|Subject: RT: Indoneia Agrees To 50 U.N. Military
Date: Sat, 12 Jun 1999 10:49:00 -0400
From: "John M. Miller" <firstname.lastname@example.org>
Friday June 11 12:09 AM ET Indonesia Agrees To 50 U.N. Military Advisers
By Evelyn Leopold
UNITED NATIONS (Reuters) - Indonesia has agreed for the United Nations to field 50 unarmed U.N. military liaison officers in advance of a crucial August 8 ballot on the future of the territory, U.N. officials reported.
U.N. Security Council members were briefed Thursday on the agreement, reached late last week, by Kieran Prendergast, the U.N. undersecretary-general for political affairs.
Diplomats said Jakarta, responsible for security before the U.N.-organized vote, had resisted deployment of foreign military advisers on its soil to handle contacts with the Indonesian army and had negotiated over their precise numbers.
The council is expected to adopt a resolution Friday to establish formally the U.N. Mission in East Timor, known as UNAMET, and thereby permit the military liaison officers and 270 U.N. civilian police advisers to go to East Timor.
The first police are expected to arrive by June 22.
Despite a tight U.N. schedule before the August vote, the resolution, introduced on May 26, was delayed to allow the 15 days' notice required by the U.S. Congress before endorsing any U.N. field operation.
Indonesia, which controls East Timor, and Portugal, the former colonial power, signed an agreement on May 5 providing for a U.N.-organized ballot on August 8. This will permit the Timorese to choose between wide-ranging autonomy under continuing Indonesian rule or independence.
Jakarta's annexation of the East Timor in 1976, after Portugal had pulled out, has never been recognized by the international community.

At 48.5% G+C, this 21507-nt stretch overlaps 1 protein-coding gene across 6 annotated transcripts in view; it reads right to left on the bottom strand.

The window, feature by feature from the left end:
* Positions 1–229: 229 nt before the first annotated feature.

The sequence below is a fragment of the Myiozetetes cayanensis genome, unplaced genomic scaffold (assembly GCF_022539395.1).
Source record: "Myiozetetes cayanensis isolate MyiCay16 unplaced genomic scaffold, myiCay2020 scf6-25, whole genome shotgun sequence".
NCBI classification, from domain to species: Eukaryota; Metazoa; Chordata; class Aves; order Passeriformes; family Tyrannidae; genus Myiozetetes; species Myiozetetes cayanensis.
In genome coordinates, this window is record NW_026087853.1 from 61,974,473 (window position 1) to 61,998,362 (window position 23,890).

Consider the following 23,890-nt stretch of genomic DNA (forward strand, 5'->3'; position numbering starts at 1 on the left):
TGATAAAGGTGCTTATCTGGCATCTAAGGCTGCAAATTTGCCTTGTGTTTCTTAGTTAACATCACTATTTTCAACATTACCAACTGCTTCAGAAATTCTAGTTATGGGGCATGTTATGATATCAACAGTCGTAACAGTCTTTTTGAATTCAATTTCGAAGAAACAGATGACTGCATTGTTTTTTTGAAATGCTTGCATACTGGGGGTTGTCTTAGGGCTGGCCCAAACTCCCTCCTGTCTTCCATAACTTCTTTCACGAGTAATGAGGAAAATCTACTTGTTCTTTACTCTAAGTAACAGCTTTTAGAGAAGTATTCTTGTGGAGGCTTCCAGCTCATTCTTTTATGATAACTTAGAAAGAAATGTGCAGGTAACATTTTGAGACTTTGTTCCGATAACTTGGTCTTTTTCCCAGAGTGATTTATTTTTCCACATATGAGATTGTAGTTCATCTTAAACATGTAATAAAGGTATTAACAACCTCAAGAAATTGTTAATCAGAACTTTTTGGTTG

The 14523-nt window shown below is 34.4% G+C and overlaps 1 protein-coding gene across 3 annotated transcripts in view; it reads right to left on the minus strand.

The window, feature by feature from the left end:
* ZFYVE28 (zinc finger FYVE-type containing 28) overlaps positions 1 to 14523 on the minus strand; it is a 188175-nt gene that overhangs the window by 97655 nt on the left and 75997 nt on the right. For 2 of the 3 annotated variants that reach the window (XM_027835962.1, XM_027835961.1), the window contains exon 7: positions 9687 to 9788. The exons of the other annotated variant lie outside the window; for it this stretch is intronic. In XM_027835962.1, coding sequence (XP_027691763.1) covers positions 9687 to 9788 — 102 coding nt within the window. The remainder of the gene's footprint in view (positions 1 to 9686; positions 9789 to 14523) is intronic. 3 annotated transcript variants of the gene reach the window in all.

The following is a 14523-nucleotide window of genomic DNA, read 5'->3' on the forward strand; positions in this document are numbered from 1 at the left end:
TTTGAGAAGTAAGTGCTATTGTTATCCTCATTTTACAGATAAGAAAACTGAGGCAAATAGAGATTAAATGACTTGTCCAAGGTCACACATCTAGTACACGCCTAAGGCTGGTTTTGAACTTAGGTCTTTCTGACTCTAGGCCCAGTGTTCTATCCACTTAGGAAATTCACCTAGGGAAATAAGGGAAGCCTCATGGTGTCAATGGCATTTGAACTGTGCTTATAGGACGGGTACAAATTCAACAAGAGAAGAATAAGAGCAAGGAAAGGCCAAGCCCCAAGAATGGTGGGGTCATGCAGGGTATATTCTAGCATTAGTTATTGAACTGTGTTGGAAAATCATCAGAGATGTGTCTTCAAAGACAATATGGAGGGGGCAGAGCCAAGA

Security leading up to the ballot, called a ''consultation,'' has been a key issue. Scores of people have been killed, mainly by anti-independence militias, since Indonesian President B.J. Habibie announced in January his government's willingness to let the territory go if the East Timorese rejected autonomy.
``I think I should make it clear one more time that the consultation will either be free and fair or it will not take place,'' Francesc Vendrell, head of the Asia and Pacific division in the political affairs department, told reporters.
Prendergast told the council that since U.N. political officers opened an office in the East Timor capital, Dili, last month, ``there has been a visible improvement in the security situation, though tensions and intimidation continue.''
But he said in other parts of the half island ``the security situation remains a serious impediment to a credible and fair consultation process,'' according to his briefing paper.
Prendergast called the agreement reached at the end of last week on the military liaison officers ``a very welcome development.'' He said they would be deployed in Dili and 13 districts throughout East Timor as well as in Jakarta.
Vendrell said the United Nations would begin a public information campaign this weekend that would, among other issues, advise voters ``how to cope with offers of money.''